Speaker Spotlight: Pussy Riot's Nadya Tolokonnikova

FAS is proud to present the first speaker of our 2017 series: political activist and conceptual artist Nadia Tolokonnikova of Pussy Riot. In August 2012, three members of Pussy Riot - a feminist punk rock band - were sentenced to 2 year imprisonment following an anti-Putin performance in Moscow’s Cathedral of Christ the Saviour. This protest attracted international media attention and support from the likes of Amnesty International and former President Barack Obama.

Tolokonnikova will be joining us on February 1st at 7 PM in Shriver Hall. The event is free and open to the public. Before you come to the event, we've collected some of the best and headline-grabbing of Tolokonnikova's performances, interviews, and op-ed pieces for you to check out.

"Punk Prayer" 2012 Guerilla Performance, Moscow

The Pussy Riot collective first made international headlines when they staged a guerilla performance at the Cathedral of Christ the Savior in Moscow. The song mocked Vladimir Putin and the Russian Orthodox Church, ultimately resulting in a two-year prison sentence for Tolokonnikova and another member of Pussy Riot for "hooliganism." They were later released early from their sentence.

New York Times Interview – "A Warning for Americans From a Member of Pussy Riot"

Source: NYT

Source: NYT

“What happens in one country makes huge influence on what’s going on in other countries,” she said. “So, I didn’t want Donald Trump to be elected because it would obviously encourage authoritarian politicians around the world to be more authoritarian, and it did.”

Anti-Trump Song: Make America Great Again

 

“Putin created what we call in Russia an atmosphere of hatred. And that’s what Donald Trump is doing here right now.”

Op-Ed: "In Case of Political Catastrophe"

Check out the full op-ed at Billboard...

In case of political catastrophe:

1. Don’t panic.

2. Stay focused. Though don’t focus just on yourself. The question “How would I survive under a Trump presidency” is false at its core: Think about those who are the most vulnerable, who’s going to suffer from a Trump presidency the most. Find ways to help them. And then -- oh, miracle! -- you’ll notice that your own political anxiety is fading away.

3. Learn your history. Figure out what you can do; follow your plan and your social justice dream -- day by day, step by step.

4. A is for Activist: a social justice's hustler. Think beyond egocentrism -- stop asking yourself how you’re going to change the world. Hey, you can not change the world alone. But go hustle for justice anyway; make your input, your energy, an idea, an impulse. It will make a difference.

5. Be thankful for any achievement. Even if it seems small to you. Look around: You could either hate all those people and turn your life into a hell, or you could love them, and it’ll bring heaven to the earth.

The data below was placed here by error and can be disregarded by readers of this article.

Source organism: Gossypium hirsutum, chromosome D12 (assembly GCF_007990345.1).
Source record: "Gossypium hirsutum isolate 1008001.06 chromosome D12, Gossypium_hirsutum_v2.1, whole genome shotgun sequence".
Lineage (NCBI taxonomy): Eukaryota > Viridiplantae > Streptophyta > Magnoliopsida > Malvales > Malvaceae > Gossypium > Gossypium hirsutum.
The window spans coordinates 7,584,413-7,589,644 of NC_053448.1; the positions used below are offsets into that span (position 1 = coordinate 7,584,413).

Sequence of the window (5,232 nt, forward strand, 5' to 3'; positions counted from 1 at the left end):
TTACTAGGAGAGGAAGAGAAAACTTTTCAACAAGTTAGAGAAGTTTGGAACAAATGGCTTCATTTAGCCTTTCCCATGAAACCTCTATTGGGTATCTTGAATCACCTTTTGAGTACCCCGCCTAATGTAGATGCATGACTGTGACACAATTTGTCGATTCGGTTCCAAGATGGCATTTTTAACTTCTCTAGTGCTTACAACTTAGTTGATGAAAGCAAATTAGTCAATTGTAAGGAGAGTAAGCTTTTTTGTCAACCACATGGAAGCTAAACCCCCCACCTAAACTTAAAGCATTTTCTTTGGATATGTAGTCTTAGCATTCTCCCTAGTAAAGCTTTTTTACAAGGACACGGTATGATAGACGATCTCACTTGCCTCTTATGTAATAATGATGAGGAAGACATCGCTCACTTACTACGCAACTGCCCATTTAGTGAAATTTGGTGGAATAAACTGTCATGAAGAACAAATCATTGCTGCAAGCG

6. If your government is a pile of trash - build your own guerrilla government. Build and participate and support the network of alternative institutions, organizations, initiatives. We’d better be smart and fast in creating effective alternatives in those areas where government and corporation fails: healthcare, education, media.

7. Fight for your right. Obstacles should not discourage you from action. The opposite is truth: Let obstacles motivate you.

8. Respect your mistakes. Even a total disaster could teach you some important lessons. Like: You got Trump and it royally sucks, but it may be a sign that it’s time for a radical political analysis -- it’s time to analyze systemic political diseases. It’s time to think about 1% and 99% dialectics. It’s time to question -- how it’s possible that many human beings are treated in our society as disposables; basing on class, race, sex, religion. Think about mass incarceration. Imagine for a second what does it mean -- to be released from prison and be rejected everywhere, to feel like a second-class human being.

9. Don’t sit around like the world owes you something. Give yourself to the world, be a human gift to the world -- cherish it, love it, share yourself with it. And be attentive and thankful enough to notice gifts and miracles that the world sends you back.

10. I want to exist, therefore I protest. Proclaim -- loudly -- your presence. Our scream is loud. Sometimes it suffocates us cause we run out of breath. We break our voices when we’re trying too hard. But it’s our price to pay. When you want to put something on fire, you need to burn yourself. A miracle happens just when you wish for it is so real so you could eat it for breakfast instead of eggs.